Anyone have time to check more revolvers of all ages?
 

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Not a "definative study",but a quick check out of these post war Colts saw NONE with the frame indentation as talked about; .22 Cobra,.32 Courier,Marshall,2" O.P.,4" O.P.4 inch & 6 inch ".357s" .22 Trooper,6".22 O.P. and 4" .22 O.P. May well have been another cost saving measure to speed up production & save costs,such as latch no longer checkered,simple one screw & spring detent for crane retention,and general decline of checkering quality on stocks,and non nickle screws for the stocks. Hey,"cents' make sense" to the CPAs! Bud
 

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<BLOCKQUOTE><font size="1" face="Verdana, Arial">quote:</font><HR>Originally posted by McClure:
Thanks for the info, Coltdaguy. To answer your question, no. My Army special serial number is 480xxx. Do the Offical Police models have this feature? <HR></BLOCKQUOTE>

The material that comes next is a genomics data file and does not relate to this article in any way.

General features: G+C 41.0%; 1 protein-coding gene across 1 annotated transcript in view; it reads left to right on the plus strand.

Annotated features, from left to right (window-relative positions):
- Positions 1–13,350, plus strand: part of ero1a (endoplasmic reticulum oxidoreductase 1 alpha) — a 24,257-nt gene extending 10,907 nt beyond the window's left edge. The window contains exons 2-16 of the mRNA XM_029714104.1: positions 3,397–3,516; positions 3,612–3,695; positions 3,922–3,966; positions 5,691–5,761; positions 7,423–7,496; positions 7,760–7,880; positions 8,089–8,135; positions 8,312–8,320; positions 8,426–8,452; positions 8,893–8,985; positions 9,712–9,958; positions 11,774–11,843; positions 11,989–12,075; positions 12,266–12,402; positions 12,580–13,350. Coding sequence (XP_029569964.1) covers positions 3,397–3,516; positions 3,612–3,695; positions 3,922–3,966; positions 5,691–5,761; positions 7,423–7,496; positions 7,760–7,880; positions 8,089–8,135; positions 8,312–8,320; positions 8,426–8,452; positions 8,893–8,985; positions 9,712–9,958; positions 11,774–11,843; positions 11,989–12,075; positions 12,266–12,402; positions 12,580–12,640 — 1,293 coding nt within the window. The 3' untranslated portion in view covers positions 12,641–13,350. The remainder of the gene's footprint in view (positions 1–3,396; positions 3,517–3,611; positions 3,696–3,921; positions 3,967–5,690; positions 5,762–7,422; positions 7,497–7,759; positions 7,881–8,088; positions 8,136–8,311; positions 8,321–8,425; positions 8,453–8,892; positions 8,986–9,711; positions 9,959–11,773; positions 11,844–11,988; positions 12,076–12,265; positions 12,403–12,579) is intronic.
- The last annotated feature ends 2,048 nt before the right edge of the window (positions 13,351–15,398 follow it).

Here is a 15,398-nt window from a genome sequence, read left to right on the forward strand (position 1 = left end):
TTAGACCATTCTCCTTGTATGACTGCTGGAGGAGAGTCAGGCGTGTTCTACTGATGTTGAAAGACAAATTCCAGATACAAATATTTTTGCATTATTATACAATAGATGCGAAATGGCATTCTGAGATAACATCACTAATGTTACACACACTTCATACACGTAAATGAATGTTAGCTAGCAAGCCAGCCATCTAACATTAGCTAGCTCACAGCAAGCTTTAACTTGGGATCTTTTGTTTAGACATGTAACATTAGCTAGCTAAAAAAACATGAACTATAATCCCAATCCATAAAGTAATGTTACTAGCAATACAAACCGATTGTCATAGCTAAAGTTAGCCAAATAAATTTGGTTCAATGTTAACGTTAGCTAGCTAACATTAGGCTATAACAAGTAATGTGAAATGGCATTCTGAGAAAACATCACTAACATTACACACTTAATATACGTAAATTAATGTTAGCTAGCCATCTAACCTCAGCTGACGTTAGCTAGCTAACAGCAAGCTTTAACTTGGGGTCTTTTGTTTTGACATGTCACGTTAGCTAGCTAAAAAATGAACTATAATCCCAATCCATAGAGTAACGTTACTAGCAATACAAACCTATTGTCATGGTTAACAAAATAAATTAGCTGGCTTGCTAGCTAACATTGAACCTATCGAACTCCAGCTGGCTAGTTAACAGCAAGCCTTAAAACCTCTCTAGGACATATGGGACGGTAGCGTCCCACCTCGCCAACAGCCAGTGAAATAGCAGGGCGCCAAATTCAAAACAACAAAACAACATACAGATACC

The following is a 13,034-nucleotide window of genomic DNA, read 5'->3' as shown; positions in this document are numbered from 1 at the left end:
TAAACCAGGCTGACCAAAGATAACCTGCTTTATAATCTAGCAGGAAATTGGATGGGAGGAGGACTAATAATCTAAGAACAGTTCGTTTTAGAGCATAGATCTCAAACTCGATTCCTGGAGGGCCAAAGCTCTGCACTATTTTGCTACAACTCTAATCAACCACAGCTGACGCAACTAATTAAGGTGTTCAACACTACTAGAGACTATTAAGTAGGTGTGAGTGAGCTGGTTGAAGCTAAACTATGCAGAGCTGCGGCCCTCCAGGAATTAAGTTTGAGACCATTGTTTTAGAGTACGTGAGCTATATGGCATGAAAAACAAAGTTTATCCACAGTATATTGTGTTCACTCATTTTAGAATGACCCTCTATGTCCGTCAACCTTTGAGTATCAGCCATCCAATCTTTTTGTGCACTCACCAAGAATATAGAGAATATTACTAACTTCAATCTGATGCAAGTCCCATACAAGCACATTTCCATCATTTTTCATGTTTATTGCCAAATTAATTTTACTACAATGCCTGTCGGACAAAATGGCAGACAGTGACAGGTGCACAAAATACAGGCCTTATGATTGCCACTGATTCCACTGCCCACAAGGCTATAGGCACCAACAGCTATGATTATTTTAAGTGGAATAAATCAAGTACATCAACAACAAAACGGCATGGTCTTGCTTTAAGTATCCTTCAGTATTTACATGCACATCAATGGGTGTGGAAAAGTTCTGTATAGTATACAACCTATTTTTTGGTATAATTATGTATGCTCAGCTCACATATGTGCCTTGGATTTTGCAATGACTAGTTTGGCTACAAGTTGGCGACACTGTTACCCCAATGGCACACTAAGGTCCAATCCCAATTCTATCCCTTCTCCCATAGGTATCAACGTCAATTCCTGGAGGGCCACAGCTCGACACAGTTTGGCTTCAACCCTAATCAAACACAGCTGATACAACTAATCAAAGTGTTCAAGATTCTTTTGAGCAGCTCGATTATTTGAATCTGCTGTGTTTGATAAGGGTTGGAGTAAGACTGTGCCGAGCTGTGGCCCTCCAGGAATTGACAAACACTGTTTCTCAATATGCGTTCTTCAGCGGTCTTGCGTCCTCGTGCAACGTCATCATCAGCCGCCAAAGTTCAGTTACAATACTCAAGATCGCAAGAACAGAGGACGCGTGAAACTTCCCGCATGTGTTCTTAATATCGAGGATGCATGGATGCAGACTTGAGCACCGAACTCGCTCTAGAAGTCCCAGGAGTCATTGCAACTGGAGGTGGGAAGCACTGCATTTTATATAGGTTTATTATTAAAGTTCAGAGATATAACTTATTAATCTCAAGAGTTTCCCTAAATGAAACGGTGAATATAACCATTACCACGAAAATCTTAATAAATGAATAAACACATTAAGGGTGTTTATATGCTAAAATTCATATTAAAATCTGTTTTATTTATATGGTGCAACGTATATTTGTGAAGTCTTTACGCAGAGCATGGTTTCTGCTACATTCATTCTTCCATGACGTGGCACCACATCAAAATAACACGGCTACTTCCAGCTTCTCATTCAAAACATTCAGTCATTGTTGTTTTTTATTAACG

Thanks for the S/N info... My specialty is the Colt DA New Army and New Navy models and US Military Colts. I don't have an Official Police civilian model either pre-war or post war, but I do have a couple Colt Commandos, neither of which have the indentation. I also have a pre-war Officer's Model s/n 626xxx. It doesn't have the indentation either... so, the indentation change must be something that occurred between the Army Special model and the Official Police model... Haven't researched the Army Specials far enough to say just where it may have occurred... I have seen the indentation on some pre-war single actions... mine are nothandy to check which ones right now and neither are my civilian model New Services... Hope that helps. Thanks again for the s/n info... Have you ever seen an Army Special with a serial number below 300,000???
 

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I have a "transition" New Army,#2890xx. in 32/20. The Transition guns have all the features of the New Army & Navy(rotate the "wrong way",sideplate on the "wrong side",BUT the trigger guard is NOT rebated. Gun dates from 1907.Army Specials began at #291,000 in 1908,so as you asked,Bob,theyd be very rare. Bud P.S. Besides the guns mentioned in my earlier post,my New Services have the indentation by the forcing cone. Hope this helps.